EmptyAn illegal immigrant comes to Europe to find a better life in "Eden Is West," a familiar story distinguished by its healthy $9 million budget and the Italian star power of Riccardo Scamarcio as a handsome young immigrant from an unnamed country. Directing the France-Italy-Greece co- production, veteran Costa-Gavras avoids a strictly realistic treatment in favor of a symbolic approach, with mixed results. The filmmaking is fluid and the imagery strong, offering "Eden" a chance with audiences where more impassioned but less polished pictures have failed.
A French-nationalized Greek, Costa-Gavras always has been strong on social commitment, directing such memorable films as "Z" (two Oscar nominations), "Missing" (screenplay Oscar and Cannes Palme d'Or) and "Music Box" (Berlin Golden Bear). So it's not surprising he would explore Europe's gigantic sociopolitical problem, though the immigrant genre is so overworked in European cinema that it probably should be banned for the next five years.
Searching for a fresh vantage point, Costa-Gavras and co-scripter Jean-Claude Grumberg mythologize their hero, turning him into a cross between a noble, wandering Ulysses and a Charlie Chaplin perpetually on the run from the cops — though, truth to tell, teen idol Scamarcio bears an eerie resemblance to a big-eyed, moptop Jackie Coogan.
The story begins at dawn over a stunning Aegean Sea, introducing a mythic note that underlies the entire film. As in Gianni Amelio's "Lamerica" or the third-class steerage of "Titanic," the vessel bearing him to an unnamed European shore is packed with desperate but hopeful faces. When the Coast Guard confiscates the tub, Elias (Scamarcio) is one of the brave lads who jumps into the dark waters and swims ashore.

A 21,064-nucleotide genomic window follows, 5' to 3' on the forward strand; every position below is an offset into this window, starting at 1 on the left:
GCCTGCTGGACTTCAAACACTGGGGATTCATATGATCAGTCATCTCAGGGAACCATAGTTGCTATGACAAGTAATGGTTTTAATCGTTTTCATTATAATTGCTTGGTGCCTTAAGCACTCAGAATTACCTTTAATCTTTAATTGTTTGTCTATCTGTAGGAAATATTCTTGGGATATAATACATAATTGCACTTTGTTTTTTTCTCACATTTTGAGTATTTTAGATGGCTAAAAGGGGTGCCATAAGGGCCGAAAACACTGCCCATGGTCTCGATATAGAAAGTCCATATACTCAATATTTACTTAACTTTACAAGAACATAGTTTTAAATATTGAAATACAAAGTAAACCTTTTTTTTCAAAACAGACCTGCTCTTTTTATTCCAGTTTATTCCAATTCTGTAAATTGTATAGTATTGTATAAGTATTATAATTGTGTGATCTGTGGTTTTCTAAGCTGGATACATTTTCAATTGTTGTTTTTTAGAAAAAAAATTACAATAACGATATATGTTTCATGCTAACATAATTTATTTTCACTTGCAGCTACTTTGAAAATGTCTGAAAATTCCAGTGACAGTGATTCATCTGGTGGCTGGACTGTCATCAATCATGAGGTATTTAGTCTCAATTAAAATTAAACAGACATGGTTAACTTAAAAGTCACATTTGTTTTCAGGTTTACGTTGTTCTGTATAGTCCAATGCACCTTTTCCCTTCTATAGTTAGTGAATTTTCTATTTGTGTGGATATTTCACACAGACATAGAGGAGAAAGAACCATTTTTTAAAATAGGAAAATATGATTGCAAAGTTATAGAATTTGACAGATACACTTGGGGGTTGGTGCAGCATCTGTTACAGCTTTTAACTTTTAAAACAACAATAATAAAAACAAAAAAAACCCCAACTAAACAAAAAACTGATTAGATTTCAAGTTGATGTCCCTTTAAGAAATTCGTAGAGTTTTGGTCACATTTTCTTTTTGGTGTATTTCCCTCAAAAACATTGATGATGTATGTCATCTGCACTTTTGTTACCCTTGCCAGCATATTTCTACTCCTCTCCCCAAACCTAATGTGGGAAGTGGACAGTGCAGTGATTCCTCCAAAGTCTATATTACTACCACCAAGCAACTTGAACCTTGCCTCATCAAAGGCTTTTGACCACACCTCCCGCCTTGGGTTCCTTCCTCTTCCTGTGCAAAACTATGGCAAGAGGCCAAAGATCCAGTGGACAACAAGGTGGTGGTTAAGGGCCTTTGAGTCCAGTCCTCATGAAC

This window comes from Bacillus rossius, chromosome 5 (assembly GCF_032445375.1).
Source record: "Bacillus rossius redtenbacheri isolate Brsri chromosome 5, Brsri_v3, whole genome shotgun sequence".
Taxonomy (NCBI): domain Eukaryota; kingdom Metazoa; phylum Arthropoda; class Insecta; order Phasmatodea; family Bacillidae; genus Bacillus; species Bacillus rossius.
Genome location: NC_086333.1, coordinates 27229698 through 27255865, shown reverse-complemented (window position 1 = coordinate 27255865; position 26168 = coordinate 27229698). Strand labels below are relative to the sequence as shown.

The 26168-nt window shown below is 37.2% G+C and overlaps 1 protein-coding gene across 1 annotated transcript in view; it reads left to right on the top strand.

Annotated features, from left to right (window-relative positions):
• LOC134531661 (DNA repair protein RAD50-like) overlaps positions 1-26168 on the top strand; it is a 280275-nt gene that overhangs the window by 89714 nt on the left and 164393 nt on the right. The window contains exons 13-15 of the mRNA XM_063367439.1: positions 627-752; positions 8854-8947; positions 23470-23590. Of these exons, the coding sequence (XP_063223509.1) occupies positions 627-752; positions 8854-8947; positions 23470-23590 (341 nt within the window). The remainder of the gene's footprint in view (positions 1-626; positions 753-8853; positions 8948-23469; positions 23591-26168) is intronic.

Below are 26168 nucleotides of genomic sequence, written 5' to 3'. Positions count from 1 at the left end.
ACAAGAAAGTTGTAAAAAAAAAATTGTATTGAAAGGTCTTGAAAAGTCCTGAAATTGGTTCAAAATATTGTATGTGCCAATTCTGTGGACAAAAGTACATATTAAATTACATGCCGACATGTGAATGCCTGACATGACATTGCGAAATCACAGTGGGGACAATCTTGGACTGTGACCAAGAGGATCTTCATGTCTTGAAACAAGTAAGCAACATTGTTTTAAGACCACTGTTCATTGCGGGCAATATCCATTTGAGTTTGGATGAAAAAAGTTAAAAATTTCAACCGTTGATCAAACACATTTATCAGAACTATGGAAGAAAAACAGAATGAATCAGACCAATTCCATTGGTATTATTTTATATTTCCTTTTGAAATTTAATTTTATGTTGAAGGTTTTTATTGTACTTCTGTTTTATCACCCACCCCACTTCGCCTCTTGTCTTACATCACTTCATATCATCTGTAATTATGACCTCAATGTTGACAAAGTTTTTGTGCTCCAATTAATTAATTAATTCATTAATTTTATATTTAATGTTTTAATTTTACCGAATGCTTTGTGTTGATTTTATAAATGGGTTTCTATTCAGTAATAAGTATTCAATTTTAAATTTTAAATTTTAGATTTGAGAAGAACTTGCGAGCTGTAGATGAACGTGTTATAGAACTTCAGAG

He awakens on the beach of a nudist colony, part of the luxurious Hotel Eden. Mistaken for a hotel employee, he wanders mutely, fighting off the hotel manager's sexual attentions, until a lonely lady from Hamburg (Juliane Kohler) takes him into her bed. Although it sounds like farce, this is played straight to show the decadent West assaulting the shocked innocent.
With police hot on his heels, Elias leaves the artificial Western paradise and strikes out for a mythical Paris, where with his smattering of French he hopes to find the Wizard of Oz — in this case, a stage magician who has befriended him. On the road to Paris/paradise, he passes through gypsy camps and the inferno of a toxic factory exploiting workers without papers. Simplifying to the max, the film shows how the poor generally lend Elias a helping hand, while the middle class literally shoves him down toilets and treats him like a sex toy.
Scamarcio is endearing in a derivative role, probably his best to date, but a little Chaplin-esque comedy and a little less Ulysses-like angst would have gone a long way toward lightening up the film's final hour. (partialdiff)